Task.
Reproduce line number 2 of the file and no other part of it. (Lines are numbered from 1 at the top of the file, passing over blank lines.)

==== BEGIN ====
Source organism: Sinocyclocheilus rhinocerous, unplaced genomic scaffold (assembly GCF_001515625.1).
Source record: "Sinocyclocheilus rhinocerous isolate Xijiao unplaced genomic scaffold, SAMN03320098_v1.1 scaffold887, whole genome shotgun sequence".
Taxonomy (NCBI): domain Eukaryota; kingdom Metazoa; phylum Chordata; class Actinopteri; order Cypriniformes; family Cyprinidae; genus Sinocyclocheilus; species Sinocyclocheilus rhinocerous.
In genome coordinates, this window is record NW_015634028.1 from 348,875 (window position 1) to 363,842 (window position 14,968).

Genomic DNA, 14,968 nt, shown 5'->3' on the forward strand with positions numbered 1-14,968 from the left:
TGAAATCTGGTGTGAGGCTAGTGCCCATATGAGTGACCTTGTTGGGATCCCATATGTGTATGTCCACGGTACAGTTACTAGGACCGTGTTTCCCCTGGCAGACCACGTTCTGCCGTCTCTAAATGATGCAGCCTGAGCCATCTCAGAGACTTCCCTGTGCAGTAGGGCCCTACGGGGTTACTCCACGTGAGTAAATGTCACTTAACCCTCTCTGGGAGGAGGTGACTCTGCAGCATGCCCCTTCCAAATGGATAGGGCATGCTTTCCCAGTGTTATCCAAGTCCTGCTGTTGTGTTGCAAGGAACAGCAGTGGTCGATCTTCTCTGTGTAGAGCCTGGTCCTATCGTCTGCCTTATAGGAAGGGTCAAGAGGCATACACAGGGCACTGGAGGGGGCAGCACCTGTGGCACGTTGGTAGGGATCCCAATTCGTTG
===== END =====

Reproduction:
Source record: "Sinocyclocheilus rhinocerous isolate Xijiao unplaced genomic scaffold, SAMN03320098_v1.1 scaffold887, whole genome shotgun sequence".